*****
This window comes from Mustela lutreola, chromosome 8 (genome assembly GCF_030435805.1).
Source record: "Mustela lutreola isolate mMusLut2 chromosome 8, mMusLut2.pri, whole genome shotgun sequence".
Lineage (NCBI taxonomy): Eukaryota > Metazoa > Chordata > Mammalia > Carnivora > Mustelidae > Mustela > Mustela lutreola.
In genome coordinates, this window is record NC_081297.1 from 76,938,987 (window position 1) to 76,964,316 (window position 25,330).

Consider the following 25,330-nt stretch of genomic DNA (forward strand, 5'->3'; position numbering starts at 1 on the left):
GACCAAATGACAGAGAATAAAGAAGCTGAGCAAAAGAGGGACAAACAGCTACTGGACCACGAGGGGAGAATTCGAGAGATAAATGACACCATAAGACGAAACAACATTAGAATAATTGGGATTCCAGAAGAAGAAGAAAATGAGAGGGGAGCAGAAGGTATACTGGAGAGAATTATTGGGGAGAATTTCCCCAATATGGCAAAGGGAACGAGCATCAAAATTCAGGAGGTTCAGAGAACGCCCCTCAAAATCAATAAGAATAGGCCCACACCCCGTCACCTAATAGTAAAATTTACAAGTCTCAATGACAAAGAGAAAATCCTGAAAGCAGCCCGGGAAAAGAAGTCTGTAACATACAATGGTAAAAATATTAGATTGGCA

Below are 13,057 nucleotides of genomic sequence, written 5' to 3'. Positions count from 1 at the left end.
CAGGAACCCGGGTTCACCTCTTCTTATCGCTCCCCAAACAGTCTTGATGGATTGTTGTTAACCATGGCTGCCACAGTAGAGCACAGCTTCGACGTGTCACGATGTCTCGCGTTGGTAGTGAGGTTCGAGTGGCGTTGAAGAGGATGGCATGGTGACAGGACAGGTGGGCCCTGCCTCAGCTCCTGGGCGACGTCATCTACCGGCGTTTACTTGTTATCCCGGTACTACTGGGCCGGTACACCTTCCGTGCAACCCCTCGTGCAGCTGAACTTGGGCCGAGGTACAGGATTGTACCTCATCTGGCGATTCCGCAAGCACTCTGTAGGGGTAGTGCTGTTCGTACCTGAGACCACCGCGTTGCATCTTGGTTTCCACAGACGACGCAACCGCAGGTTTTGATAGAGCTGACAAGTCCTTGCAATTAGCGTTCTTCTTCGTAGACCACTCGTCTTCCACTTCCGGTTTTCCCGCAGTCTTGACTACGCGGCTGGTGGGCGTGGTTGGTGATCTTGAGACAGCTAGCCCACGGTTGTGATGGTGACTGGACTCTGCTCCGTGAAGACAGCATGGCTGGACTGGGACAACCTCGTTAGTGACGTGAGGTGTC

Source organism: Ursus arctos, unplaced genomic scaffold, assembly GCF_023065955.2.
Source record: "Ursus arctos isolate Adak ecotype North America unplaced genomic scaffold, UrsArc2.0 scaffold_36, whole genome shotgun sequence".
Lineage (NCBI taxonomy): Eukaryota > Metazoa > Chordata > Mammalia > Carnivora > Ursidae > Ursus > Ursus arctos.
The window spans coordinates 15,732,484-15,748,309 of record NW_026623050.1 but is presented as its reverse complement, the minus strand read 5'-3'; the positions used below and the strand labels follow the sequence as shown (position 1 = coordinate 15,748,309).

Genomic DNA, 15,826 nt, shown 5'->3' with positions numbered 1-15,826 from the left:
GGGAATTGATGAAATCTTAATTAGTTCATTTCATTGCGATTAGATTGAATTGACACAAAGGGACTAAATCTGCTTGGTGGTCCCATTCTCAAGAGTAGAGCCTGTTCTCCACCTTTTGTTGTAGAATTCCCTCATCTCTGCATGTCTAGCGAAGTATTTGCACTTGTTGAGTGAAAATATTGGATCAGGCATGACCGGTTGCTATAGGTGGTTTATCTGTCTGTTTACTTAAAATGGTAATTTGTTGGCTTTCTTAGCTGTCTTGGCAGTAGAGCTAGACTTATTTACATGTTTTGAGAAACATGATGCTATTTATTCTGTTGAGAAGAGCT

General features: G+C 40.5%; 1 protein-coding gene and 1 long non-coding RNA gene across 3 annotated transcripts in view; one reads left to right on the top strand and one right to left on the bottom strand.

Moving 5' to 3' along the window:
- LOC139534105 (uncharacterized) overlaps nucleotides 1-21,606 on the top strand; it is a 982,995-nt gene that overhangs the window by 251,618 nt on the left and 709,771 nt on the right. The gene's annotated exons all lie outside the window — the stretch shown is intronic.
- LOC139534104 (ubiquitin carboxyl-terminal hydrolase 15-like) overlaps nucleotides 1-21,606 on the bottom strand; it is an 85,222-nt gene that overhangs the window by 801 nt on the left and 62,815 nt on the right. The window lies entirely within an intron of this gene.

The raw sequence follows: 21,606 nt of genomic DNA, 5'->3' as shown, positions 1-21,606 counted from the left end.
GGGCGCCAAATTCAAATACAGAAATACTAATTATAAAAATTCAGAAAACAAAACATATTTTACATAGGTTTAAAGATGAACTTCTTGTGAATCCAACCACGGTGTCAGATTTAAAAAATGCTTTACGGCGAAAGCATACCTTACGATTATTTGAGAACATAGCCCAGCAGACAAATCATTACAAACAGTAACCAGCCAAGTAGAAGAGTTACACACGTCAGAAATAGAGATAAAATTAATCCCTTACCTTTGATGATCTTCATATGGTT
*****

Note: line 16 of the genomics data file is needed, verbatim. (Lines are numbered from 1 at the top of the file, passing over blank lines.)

Moving 5' to 3' along the window: